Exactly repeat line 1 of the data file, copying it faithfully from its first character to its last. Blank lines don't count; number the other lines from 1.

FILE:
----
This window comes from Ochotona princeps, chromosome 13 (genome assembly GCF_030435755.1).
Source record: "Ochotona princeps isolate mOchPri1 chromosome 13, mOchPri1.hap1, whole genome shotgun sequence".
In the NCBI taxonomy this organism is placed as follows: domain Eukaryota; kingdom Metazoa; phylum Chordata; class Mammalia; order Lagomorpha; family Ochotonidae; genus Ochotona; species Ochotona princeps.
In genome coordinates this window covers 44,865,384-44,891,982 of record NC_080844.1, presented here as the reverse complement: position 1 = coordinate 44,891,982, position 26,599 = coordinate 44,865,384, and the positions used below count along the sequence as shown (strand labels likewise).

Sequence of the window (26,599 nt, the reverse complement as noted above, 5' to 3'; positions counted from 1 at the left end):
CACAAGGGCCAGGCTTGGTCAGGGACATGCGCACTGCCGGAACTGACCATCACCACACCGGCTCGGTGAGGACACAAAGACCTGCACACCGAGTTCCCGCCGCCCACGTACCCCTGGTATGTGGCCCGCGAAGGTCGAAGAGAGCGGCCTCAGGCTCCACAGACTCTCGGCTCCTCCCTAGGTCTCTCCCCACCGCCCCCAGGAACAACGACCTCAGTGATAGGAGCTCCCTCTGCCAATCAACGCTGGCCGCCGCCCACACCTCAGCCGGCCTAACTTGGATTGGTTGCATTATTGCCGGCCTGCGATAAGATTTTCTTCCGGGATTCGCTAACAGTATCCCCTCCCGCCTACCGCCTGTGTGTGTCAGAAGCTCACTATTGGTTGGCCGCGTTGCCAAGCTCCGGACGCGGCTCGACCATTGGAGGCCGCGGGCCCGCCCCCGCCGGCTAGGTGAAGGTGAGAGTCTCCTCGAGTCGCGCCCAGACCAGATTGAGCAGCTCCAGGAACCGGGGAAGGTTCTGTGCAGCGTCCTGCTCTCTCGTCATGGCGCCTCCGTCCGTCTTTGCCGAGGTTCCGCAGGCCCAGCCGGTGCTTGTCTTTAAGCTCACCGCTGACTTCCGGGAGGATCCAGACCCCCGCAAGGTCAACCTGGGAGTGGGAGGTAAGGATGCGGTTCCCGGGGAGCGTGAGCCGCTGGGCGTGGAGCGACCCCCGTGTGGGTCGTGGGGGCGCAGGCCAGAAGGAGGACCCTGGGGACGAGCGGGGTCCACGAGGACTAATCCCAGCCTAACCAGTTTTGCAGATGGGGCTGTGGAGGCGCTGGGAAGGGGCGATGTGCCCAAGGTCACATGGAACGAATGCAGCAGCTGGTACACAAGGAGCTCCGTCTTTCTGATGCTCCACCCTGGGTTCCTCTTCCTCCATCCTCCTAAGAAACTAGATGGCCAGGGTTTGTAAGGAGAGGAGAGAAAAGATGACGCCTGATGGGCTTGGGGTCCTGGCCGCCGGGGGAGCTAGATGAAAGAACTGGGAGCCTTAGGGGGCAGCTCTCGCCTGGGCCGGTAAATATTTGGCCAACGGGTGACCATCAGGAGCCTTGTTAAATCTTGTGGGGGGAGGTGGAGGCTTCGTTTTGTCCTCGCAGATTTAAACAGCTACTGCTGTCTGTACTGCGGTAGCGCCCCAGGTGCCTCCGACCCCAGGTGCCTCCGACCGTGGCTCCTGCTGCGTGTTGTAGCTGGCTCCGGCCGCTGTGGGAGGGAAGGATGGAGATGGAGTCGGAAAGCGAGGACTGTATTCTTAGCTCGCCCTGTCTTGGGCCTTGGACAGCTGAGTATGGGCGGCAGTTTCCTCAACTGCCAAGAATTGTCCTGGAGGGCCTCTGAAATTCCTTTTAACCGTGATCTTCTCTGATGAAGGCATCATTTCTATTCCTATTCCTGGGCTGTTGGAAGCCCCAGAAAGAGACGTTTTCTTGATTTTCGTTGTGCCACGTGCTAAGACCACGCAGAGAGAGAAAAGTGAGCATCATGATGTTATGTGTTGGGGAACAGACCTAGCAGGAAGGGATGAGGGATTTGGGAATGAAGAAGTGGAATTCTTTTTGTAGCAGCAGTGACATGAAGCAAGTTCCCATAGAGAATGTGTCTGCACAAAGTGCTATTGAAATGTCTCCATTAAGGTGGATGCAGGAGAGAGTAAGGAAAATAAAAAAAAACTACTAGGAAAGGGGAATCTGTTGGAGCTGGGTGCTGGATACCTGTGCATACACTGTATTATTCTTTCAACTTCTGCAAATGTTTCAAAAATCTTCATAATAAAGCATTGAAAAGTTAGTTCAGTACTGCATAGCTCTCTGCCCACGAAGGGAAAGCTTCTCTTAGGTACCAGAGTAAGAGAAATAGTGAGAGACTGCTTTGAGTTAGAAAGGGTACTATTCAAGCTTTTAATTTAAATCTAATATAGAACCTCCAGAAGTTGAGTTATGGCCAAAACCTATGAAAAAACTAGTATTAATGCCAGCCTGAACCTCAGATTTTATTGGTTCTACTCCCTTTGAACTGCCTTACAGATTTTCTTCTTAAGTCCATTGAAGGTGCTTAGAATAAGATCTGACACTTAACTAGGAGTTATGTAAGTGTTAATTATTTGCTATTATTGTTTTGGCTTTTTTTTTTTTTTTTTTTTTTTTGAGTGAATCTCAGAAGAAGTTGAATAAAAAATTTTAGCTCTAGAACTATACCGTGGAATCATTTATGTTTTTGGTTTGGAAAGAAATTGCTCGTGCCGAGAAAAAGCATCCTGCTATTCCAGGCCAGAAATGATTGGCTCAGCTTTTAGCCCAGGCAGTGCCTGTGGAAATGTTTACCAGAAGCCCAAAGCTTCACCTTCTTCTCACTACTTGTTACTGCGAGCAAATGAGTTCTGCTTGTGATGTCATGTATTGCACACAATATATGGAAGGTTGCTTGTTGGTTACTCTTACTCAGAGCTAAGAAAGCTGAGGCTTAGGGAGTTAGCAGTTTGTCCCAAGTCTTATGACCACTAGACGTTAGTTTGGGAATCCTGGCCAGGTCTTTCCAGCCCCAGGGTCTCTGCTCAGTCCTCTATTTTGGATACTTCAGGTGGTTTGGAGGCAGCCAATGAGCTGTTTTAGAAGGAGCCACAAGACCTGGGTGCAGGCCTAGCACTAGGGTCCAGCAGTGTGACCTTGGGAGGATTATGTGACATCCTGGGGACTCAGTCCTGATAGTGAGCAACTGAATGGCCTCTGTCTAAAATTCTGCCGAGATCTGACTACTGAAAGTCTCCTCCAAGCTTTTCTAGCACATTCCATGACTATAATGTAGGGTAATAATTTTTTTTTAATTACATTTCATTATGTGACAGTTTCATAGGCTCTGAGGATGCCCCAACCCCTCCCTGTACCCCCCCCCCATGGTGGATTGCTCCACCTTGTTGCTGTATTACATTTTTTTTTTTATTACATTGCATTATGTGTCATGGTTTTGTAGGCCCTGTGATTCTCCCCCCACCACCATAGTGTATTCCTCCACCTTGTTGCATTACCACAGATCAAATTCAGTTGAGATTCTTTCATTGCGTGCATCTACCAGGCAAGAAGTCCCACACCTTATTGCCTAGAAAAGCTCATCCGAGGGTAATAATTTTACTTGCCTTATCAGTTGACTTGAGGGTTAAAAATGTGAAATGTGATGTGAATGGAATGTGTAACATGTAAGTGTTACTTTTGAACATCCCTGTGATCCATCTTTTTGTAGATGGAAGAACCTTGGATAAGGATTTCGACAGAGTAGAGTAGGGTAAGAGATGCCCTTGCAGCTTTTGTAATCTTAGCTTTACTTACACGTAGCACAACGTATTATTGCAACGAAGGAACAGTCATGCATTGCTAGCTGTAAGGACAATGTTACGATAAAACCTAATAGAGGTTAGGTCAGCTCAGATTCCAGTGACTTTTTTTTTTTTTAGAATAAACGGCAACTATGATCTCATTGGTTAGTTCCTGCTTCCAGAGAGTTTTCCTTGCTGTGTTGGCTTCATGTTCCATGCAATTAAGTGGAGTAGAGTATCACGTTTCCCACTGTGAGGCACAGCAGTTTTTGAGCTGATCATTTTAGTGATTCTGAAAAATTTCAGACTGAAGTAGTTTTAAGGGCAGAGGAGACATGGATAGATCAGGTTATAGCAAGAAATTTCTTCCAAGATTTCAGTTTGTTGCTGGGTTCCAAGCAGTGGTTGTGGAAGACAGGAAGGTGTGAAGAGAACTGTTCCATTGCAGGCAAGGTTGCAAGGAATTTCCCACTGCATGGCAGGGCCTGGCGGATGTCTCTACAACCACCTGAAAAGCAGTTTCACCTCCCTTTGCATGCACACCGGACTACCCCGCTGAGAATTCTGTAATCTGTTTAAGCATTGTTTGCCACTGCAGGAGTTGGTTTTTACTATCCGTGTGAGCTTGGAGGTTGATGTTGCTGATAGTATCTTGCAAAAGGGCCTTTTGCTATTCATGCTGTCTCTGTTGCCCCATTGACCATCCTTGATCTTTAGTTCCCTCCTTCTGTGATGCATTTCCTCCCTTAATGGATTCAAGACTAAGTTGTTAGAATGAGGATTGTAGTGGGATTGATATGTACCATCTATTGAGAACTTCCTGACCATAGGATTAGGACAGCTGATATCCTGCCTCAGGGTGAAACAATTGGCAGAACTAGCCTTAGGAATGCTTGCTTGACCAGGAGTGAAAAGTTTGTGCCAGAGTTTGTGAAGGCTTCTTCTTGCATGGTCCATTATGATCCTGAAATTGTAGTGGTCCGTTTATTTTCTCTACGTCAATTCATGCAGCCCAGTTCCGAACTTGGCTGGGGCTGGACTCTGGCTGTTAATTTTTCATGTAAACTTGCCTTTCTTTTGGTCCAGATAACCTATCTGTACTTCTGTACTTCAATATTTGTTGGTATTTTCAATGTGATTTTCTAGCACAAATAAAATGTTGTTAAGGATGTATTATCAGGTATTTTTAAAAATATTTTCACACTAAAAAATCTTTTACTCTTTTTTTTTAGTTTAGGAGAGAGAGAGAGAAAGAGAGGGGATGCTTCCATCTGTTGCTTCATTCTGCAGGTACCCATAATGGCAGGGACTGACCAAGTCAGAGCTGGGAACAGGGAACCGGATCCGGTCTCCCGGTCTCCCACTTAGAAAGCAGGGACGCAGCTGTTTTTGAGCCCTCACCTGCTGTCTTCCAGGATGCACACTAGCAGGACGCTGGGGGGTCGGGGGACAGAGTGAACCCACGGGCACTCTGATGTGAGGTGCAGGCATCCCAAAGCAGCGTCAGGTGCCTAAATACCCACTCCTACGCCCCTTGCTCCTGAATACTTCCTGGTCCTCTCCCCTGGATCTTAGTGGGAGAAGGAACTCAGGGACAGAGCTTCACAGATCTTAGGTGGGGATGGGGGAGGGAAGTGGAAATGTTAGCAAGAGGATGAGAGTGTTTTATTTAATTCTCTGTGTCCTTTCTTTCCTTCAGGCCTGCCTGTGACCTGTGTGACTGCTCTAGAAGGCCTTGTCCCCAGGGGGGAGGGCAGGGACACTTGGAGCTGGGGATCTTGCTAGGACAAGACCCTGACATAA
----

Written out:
This window comes from Ochotona princeps, chromosome 13 (genome assembly GCF_030435755.1).